Steps To Measure and Set Up A 6-Wicket Court

Start by laying out the wickets and stake near where they will end up, this makes the set up process easier. If you want to play on an official, full-size, Association Croquet court, you’ll want to use 21 feet as your unit, we use 10 feet on our court.

  • Place a stake at exactly center of the court (2 units from the short side and 2.5 units from the long side of the court)
  • Measure 10 feet (or 1 unit) from the stake towards the short side of the court and place a wicket with the open end facing the stake
  • Measure 1 unit in from the from the short side and 1 unit in from the long side of the court, and place a wicket
  • You can also measure a half unit down from your first wicket, then 1 unit to either side, and place a wicket on either side of your first wicket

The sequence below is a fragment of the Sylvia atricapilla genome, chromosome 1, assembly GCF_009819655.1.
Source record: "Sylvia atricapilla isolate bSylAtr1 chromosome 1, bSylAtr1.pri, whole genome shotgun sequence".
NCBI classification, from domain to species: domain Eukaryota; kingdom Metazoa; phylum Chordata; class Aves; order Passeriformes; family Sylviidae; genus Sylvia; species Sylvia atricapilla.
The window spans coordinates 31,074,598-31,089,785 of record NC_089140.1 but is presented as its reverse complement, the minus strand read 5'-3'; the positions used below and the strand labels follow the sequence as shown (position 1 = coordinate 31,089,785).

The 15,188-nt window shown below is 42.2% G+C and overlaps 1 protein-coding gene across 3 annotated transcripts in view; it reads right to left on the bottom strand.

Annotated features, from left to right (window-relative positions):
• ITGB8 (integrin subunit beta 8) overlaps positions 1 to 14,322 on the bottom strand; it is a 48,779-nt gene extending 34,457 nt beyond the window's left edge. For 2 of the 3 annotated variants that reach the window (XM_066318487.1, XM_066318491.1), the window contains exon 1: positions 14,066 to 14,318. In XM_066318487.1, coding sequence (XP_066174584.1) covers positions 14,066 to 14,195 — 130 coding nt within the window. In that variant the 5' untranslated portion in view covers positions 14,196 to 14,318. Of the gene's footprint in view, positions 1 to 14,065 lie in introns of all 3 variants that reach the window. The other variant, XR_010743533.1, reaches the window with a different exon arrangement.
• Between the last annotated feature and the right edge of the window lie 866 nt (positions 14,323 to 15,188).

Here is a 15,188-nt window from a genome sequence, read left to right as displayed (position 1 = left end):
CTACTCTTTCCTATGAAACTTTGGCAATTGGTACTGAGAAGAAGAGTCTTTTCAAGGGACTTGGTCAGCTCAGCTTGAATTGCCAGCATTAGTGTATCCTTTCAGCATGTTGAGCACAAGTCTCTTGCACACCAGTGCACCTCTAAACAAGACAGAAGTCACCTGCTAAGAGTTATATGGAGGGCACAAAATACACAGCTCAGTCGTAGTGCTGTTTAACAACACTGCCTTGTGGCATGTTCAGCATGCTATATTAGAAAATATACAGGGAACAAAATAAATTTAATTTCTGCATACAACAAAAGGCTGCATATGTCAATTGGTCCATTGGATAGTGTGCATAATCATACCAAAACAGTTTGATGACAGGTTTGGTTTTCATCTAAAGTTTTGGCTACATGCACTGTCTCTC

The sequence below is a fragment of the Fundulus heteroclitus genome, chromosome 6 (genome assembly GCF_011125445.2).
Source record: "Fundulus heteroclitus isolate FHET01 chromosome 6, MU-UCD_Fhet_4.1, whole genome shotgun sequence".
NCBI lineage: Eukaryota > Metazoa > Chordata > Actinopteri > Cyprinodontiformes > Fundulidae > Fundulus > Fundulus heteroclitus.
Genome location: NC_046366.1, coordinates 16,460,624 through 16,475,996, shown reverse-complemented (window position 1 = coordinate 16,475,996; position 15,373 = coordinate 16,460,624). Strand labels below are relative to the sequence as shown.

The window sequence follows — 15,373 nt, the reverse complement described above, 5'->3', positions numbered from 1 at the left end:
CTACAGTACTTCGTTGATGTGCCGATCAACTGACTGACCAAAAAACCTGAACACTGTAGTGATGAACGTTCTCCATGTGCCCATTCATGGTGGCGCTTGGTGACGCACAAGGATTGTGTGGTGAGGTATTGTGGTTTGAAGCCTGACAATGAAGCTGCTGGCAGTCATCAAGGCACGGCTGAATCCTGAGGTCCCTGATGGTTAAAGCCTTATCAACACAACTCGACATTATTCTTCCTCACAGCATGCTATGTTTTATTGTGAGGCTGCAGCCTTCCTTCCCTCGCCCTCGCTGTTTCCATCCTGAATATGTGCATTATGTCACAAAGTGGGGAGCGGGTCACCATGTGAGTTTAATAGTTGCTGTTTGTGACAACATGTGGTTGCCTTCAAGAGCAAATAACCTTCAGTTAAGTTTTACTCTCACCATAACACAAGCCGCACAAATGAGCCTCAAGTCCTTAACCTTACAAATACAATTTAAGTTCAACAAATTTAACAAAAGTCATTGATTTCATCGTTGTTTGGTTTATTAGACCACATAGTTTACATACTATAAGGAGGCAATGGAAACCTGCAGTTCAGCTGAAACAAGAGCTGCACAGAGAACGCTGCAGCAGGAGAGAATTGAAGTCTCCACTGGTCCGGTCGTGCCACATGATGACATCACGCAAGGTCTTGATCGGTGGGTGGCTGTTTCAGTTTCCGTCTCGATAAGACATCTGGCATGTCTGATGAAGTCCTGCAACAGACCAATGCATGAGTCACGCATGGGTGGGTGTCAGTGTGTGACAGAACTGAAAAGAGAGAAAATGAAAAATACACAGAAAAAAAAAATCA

• All wickets should be facing the same direction (open end towards the short side of the court)
  • Now simply mirror the wicket placements on the other side of the court
  • Measure 10 feet (1 unit) from the stake and place a wicket
  • Measure 1/2 unit from that wicket, then 1 unit to either side, and place a wicket
  • Your 6-Wicket croquet court is complete

It’s recommended to put flags on each corner or along the perimeter of the court. The official Association Croquet courts actually require flags or chalk to mark the boundaries of the play area. We don’t typically play with boundaries, the more relaxed we can make the game, the funner it is for us.

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Robert Sampson

I'm Robert Sampson and I live in Colorado where I spend a lot of time in the backyard with my family either grilling, playing games and sports, or working on a project to make our backyard a better place to be.